The Critical 'I'

Read. React. Repeat.

Tuesday, April 27, 2004

Interesting concepts being tossed around at The Advertising Research Foundation's annual conference in New York, as reported by Real Media Riffs. Gerald Zaltman, professor of business administration at Harvard and author of "How Customers Think: Essential Insights into the Mind of the Market", is trying to impart the importance of trying to quantify the emotional quotient in advertising effectiveness, and learning from it.
Zaltman calls this process the "co-creation of meaning" and he says that really effective advertising does it and really great advertising professions should understand how to employ it. What it means is that advertising can only go so far, and that after a point, consumers bring their own thoughts into the shaping of a brand.
Essentially, it's the idea that less is more in delivering the ad message, with the target audience filling in the remaining blanks. There's no better way to establish a bond between product and consumer than to foster this sort of relationship. A very basic form of this relationship is when the need for the product is apparent: If you're overweight, you see an ad for a weight-loss shake; you need this, so you buy it and use it, thus "completing" the interaction. Higher levels of this should have the same goal in mind: You like your current car, but that flashy new model is nice-looking, will catch the eyes of more girls with you behind the wheel, etc. It's the familiar concept of "selling the sizzle, not the steak", dissected.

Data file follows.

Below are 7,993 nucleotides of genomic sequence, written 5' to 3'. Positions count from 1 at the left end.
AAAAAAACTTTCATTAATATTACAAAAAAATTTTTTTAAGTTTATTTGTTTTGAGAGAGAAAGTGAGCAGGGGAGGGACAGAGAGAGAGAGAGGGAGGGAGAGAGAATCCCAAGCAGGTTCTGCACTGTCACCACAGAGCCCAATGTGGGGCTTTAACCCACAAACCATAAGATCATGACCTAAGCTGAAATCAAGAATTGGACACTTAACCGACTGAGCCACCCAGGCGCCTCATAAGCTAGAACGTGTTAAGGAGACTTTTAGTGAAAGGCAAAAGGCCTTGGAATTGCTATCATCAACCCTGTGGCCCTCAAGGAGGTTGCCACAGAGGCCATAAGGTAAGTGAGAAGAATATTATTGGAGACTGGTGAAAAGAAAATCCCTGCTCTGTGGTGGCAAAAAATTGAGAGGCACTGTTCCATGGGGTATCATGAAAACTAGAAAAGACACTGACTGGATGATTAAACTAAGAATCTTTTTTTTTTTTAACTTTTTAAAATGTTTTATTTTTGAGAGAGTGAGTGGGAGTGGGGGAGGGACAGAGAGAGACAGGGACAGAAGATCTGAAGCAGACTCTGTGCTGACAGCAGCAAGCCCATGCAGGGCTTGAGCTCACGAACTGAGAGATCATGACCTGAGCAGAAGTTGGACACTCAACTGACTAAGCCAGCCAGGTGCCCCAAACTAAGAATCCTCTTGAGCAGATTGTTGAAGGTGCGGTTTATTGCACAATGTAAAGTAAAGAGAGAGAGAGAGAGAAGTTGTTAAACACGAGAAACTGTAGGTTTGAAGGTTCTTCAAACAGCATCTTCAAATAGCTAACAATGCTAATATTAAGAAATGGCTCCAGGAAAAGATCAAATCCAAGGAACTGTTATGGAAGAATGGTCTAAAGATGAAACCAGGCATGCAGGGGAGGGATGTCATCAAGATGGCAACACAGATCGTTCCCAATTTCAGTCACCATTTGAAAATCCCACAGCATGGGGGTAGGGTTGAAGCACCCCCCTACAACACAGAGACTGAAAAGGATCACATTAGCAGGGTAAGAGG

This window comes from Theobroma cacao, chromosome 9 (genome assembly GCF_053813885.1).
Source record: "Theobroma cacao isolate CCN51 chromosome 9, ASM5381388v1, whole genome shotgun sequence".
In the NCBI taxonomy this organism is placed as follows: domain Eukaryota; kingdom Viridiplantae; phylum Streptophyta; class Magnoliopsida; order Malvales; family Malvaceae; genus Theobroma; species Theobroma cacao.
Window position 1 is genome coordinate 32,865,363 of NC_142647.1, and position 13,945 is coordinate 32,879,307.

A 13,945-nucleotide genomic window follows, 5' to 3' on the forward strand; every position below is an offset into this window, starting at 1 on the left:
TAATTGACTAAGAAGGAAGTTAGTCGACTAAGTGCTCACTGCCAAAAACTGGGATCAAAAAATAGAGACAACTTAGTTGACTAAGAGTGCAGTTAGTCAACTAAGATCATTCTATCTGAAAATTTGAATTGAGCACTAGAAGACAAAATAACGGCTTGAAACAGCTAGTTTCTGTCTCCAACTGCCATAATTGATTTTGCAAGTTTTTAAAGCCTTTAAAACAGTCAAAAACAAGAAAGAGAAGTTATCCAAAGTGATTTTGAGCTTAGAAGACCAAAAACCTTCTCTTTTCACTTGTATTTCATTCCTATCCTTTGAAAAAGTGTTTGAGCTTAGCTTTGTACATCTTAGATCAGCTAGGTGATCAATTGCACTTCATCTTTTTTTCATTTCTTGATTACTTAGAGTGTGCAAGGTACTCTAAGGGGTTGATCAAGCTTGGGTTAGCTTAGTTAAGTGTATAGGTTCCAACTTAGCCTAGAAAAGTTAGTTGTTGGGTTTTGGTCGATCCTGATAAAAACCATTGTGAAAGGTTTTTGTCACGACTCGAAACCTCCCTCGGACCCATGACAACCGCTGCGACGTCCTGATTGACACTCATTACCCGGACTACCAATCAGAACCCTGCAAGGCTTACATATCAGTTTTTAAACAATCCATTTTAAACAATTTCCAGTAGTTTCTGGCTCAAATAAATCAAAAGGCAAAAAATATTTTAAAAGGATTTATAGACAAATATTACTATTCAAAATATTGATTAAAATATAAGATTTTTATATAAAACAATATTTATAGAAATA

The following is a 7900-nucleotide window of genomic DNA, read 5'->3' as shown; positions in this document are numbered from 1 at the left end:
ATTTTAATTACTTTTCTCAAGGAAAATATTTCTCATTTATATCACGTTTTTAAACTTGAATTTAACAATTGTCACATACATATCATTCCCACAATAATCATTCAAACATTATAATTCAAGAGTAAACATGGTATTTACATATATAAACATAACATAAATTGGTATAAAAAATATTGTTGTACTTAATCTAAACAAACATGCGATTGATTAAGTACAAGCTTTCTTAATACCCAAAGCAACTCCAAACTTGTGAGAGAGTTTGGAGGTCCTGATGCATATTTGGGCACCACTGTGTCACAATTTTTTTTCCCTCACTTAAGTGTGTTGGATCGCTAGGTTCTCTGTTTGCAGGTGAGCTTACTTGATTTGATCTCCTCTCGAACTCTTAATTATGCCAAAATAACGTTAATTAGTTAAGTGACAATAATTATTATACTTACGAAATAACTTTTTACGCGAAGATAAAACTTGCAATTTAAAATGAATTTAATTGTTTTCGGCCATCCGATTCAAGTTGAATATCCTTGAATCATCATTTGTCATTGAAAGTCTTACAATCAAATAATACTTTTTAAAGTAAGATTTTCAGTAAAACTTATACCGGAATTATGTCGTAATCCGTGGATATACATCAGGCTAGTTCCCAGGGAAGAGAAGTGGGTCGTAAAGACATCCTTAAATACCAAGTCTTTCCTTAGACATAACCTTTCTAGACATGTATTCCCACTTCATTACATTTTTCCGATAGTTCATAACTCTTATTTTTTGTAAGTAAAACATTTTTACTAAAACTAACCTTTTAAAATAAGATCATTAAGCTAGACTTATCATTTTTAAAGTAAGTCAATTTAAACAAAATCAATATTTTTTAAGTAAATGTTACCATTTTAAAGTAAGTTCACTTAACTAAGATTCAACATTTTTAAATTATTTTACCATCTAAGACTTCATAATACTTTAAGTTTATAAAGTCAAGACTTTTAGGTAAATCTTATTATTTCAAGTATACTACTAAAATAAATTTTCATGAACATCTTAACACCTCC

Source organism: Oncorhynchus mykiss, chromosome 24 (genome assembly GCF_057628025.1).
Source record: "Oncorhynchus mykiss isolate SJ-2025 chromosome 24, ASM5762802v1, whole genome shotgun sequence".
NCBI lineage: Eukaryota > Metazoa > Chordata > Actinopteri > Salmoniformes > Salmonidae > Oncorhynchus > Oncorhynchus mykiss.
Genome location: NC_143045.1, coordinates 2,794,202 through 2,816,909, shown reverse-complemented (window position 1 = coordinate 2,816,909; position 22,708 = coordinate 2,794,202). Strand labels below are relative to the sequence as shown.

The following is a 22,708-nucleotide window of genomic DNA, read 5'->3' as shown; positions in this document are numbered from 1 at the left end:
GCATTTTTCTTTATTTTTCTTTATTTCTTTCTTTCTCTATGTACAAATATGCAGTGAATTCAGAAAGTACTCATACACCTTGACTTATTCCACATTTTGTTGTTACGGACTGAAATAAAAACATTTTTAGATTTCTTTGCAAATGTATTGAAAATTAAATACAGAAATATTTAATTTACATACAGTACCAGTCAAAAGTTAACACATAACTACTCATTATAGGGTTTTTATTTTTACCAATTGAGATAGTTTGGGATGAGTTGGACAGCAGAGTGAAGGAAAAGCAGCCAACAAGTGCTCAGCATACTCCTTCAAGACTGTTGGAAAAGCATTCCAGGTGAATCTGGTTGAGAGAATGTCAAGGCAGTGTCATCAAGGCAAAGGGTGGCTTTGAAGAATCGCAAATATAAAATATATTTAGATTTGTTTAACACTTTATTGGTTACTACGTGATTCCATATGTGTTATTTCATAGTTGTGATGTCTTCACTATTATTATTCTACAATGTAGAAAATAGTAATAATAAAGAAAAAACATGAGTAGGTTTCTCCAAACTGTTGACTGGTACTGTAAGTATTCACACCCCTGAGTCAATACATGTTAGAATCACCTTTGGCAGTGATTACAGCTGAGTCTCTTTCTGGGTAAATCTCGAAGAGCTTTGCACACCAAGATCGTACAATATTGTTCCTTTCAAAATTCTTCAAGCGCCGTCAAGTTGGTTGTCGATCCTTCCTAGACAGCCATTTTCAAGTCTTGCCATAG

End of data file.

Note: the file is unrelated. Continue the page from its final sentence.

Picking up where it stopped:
"Successful advertising results in the co-creation of personally relevant stories. The consumers are the primary authors," says Zaltman, suggesting an idea that is bound to send chills up the backs of any copywriter.
I'm not so sure why copywriters, or other creatives, need to worry should Zaltman's model become standard operating procedure. On the surface, it sounds like creative's role is being reduced, in that the closing part of the job is being "done" by the consumer. But not really; the trick is to craft the winning copy/visuals that leads to the desired reaction from the target. It's the same facilitative role that creative has always carried out; it's just perceived differently (more accurately?) this way.